|Matthew Henry's Concise Commentary|
59:1-8 If our prayers are not answered, and the salvation we wait for is not wrought for us, it is not because God is weary of hearing prayer, but because we are weary of praying. See here sin in true colours, exceedingly sinful; and see sin in its consequences, exceedingly hurtful, separating from God, and so separating us, not only from all good, but to all evil. Yet numbers feed, to their own destruction, on infidel and wicked systems. Nor can their skill or craft, in devising schemes, as the spider weaves its web, deliver or save them. No schemes of self-wrought salvation shall avail those who despise the Redeemer's robe of righteousness. Every man who is destitute of the Spirit of Christ, runs swiftly to evil of some sort; but those regardless of Divine truth and justice, are strangers to peace.
Verse 5. - They hatch cockatrice' eggs. (On the cockatrice, see the comment upon Isaiah 11:8.) The meaning here is that the people gave themselves to brooding on and hatching purposes which were as pernicious and destructive as the eggs of venomous serpents. And weave the spider's web; i.e. "their purposes were as flimsy and unsubstantial as the web of the spider." He that eateth, etc. If a man partake of their plans, he becomes morally as bad as they, and is smitten with spiritual death. If an attempt be made to "crush" and destroy their plans, the only result is the premature birth of a viper.
Gill's Exposition of the Entire Bible
They hatch cockatrice eggs, and weave the spider's web,.... Invent false doctrines according to their own fancies, which may seem fair and plausible, but are poisonous and pernicious; as the "eggs of the cockatrice", which may look like, and may be taken for, the eggs of creatures fit to eat; and spin out of their brains a fine scheme of things, but which are as thin, and as useless, and unprofitable, as "the spider's web"; and serve only to ensnare and entangle the minds of men, and will not stand before the word of God which sweeps them away at once; particularly of this kind is the doctrine of justification by the works of men, which are like the spider's web, spun out of its own bowels; so these are from themselves, as the doctrine of them is a device of man, and is not of God:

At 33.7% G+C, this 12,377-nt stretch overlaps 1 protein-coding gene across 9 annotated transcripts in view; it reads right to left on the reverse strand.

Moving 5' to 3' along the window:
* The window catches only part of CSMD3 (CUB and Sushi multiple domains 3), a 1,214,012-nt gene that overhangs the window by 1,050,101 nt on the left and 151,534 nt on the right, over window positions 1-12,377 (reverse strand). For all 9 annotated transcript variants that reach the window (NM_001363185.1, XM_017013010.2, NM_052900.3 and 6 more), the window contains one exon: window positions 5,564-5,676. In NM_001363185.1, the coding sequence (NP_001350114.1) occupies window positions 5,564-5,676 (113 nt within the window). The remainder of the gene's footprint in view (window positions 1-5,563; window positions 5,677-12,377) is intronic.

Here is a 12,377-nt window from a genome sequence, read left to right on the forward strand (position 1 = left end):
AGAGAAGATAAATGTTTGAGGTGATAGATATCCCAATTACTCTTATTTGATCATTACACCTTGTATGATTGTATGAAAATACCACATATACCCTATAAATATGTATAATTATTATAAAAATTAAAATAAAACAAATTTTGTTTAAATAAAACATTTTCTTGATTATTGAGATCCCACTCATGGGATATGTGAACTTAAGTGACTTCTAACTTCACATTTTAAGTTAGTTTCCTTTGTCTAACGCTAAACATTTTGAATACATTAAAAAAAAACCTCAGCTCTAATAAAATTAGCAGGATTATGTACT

he that eateth of their eggs dieth: as a man that eats of cockatrice eggs dies immediately, being rank poison; so he that approves of false doctrines, receives them, and feeds upon them, dies spiritually and eternally; these are damnable doctrines, which bring upon men swift destruction; they are poisonous, and eat as do a canker, and destroy the souls of men:
and that which is crushed breaketh out into a viper; or "cockatrice"; so Kimchi and Ben Melech take it to be the same creature as before, which goes by different names; and the words seem to require this sense; however, it cannot be the creature we call the viper, since that is not oviparous, but viviparous, lays not eggs, but brings forth its young; though both Aristotle (w) and Pliny (x), at the same time they say it is viviparous, yet observe that it breeds eggs within itself, which are of one colour, and soft like fishes. The Targum renders it "flying serpents": the sense is, that if a man is cautious, and does not eat of the cockatrice eggs, but sets his foot on them, and crushes them, out comes the venomous creature, and he is in danger of being hurt by it; so a man that does not embrace false doctrines, and escapes eternal death by them, but tramples upon them, opposes them, and endeavours to crush and destroy them, yet he is exposed to and brings upon himself calumnies, reproach, and persecution.
(w) Hist. Animal. l. 5. c. 34. (x) Nat. Hist. I. 10. c. 62.
Jamieson-Fausset-Brown Bible Commentary
5. cockatrice—probably the basilisk serpent, cerastes. Instead of crushing evil in the egg, they foster it.
spider's web—This refers not to the spider's web being made to entrap, but to its thinness, as contrasted with substantial "garments," as Isa 59:6 shows. Their works are vain and transitory (Job 8:14; Pr 11:18).
eateth … their eggs—he who partakes in their plans, or has anything to do with them, finds them pestiferous.
that which is crushed—The egg, when it is broken, breaketh out as a viper; their plans, however specious in their undeveloped form like the egg, when developed, are found pernicious. Though the viper is viviparous (from which "vi-per" is derived), yet during gestation, the young are included in eggs, which break at the birth [Bochart]; however, metaphors often combine things without representing everything to the life.
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